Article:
Should the U.S. Disguise Itself As An Emerging Market?
by Bob Schwartz
The term “emerging market” was coined in 1981 by Antoine van Agtmael. According to the Economist:
He was trying to start a “Third-World Equity Fund” to invest in developing-country shares, but his efforts to attract money were being constantly rebuffed. “Racking my brain, at last I came up with a term that sounded more positive and invigorating: emerging markets. ‘Third world’ suggested stagnation; ‘emerging markets’ suggested progress, uplift and dynamism.”
The term stuck, but like many neologisms, its meaning has expanded and shifted according to the times. The Economist suggests that it has outlived its usefulness:
Is it time to retire the phrase “emerging markets”? Many of the people interviewed for this special report think so. Surely South Korea, with sophisticated companies such as Samsung, has fully emerged by now. And China already has the world’s fourth-largest economy.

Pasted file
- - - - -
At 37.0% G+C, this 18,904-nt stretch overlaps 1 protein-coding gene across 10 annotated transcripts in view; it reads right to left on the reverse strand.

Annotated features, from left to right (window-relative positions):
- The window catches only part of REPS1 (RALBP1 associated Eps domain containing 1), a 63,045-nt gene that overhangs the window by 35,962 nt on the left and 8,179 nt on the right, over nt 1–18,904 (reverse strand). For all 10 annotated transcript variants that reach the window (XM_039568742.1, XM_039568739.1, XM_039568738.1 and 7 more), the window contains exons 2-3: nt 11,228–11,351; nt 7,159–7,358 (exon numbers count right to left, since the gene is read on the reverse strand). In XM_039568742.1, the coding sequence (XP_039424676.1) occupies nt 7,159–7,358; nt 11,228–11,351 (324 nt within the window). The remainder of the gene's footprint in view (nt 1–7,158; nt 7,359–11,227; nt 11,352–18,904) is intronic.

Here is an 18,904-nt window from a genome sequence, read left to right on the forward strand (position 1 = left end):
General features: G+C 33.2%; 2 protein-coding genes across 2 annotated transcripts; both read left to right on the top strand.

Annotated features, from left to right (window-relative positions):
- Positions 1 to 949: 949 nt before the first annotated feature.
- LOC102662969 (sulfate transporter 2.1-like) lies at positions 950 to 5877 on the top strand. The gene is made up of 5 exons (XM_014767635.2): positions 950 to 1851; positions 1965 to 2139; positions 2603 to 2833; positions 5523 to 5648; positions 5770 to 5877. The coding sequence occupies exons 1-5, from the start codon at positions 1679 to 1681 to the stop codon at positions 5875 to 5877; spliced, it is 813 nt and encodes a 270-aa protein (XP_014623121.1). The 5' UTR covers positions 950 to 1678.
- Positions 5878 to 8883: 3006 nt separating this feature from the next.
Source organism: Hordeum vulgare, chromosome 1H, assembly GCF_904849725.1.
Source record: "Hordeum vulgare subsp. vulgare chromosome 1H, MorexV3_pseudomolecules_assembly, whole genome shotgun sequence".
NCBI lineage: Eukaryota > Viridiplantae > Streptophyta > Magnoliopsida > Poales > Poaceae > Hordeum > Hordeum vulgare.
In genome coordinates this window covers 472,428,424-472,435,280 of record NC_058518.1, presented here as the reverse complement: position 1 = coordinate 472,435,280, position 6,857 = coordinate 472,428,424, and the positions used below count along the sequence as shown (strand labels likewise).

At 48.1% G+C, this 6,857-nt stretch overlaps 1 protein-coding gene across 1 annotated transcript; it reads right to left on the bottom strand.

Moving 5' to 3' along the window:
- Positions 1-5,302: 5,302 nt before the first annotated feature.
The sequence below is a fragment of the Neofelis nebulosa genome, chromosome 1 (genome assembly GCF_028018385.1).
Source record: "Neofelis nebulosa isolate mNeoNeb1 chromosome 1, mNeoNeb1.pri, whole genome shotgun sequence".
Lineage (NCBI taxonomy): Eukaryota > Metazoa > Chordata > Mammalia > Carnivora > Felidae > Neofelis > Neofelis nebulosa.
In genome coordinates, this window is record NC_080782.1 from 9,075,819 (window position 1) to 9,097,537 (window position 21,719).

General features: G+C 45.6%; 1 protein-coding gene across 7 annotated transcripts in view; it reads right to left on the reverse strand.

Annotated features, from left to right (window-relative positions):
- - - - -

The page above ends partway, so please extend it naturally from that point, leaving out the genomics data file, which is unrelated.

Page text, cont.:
Whatever they are called, emerging markets continue to be prime targets for investment, with clear risks but enormous upside potential.
The U.S. is having problems getting investors to loosen their purse strings and flood our businesses with cash. Our economy is long past and beyond emerging; the perception among some is that it is post-post-emerged, which is to say a little old and over the hill.
That is a perception, not a reality, but perceptions matter as much in investment as elsewhere. So let us change the perception.
The proposal is to declare the U.S. an emerging market. There is a huge underclass just waiting for the means and opportunity to take their place in the middle. There is a middle class with upside potential of its own: although that potential is due to its having receded recently, potential is still potential.
Will investors be fooled by such a trick, what amounts to a name change and disguise? It wouldn’t be the first time. Anyway, as Antoine van Agtmael might say, “emerging market” sounds more positive and invigorating than “mired in recession.”